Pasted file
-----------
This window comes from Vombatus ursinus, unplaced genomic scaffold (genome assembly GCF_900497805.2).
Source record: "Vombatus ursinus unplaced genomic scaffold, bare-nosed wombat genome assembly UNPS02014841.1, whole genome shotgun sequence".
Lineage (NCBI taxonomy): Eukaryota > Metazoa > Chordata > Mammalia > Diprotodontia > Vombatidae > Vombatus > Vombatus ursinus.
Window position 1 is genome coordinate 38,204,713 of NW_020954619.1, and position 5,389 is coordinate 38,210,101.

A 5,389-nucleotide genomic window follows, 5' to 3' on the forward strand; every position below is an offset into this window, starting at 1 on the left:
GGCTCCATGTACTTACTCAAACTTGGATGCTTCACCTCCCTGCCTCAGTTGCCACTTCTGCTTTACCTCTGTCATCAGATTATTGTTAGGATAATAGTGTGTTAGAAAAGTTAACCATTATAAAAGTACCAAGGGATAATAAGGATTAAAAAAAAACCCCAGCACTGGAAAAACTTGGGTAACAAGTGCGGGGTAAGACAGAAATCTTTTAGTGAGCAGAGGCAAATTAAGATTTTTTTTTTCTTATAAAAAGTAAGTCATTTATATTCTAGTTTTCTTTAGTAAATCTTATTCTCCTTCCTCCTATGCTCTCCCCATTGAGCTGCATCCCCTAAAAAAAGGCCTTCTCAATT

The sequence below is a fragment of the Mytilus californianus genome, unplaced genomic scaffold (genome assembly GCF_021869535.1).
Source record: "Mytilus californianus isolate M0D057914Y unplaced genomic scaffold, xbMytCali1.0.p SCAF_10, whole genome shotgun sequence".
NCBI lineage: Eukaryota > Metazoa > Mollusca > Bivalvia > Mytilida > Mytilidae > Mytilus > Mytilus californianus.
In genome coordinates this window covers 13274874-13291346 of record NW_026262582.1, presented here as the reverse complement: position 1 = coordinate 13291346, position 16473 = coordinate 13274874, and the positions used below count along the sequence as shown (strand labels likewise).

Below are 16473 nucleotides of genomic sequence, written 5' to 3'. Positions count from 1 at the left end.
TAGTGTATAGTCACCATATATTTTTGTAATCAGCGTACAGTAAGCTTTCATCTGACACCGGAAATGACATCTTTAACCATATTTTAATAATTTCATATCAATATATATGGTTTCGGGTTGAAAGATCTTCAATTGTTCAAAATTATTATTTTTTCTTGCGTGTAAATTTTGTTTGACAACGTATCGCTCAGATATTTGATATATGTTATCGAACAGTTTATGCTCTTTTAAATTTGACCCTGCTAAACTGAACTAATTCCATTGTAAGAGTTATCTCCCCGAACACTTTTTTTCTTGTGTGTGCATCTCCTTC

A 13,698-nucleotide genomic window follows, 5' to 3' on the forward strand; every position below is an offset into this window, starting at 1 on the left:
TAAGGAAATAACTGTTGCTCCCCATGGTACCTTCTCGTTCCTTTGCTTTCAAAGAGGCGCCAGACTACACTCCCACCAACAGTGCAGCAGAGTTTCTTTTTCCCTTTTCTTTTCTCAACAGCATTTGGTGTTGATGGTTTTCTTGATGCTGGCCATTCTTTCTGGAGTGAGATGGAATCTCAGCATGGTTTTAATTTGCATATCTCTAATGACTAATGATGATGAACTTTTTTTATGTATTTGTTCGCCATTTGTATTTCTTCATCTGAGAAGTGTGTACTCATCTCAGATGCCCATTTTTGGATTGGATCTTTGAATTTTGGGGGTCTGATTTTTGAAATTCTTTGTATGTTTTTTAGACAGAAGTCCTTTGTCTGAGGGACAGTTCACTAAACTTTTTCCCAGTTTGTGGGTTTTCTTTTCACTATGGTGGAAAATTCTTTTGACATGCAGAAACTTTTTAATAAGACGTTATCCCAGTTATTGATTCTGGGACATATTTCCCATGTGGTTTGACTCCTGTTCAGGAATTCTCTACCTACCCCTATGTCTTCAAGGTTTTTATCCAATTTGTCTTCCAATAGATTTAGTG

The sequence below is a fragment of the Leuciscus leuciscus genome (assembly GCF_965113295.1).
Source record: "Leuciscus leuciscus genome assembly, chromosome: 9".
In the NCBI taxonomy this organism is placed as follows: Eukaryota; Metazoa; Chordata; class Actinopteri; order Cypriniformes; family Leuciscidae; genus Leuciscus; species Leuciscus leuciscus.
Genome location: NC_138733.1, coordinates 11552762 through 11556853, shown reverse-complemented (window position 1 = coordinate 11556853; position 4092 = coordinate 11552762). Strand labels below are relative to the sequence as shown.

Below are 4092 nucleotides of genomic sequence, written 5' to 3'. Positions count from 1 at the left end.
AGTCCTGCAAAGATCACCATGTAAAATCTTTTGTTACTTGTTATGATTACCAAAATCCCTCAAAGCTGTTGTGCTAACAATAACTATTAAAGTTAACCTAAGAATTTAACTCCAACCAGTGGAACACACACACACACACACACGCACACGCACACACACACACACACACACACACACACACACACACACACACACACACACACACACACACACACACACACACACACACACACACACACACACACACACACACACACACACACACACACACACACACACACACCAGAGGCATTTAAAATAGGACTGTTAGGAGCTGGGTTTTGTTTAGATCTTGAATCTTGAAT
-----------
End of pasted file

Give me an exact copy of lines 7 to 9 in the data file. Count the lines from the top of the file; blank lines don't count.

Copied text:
The sequence below is a fragment of the Mytilus californianus genome, unplaced genomic scaffold (genome assembly GCF_021869535.1).
Source record: "Mytilus californianus isolate M0D057914Y unplaced genomic scaffold, xbMytCali1.0.p SCAF_10, whole genome shotgun sequence".
NCBI lineage: Eukaryota > Metazoa > Mollusca > Bivalvia > Mytilida > Mytilidae > Mytilus > Mytilus californianus.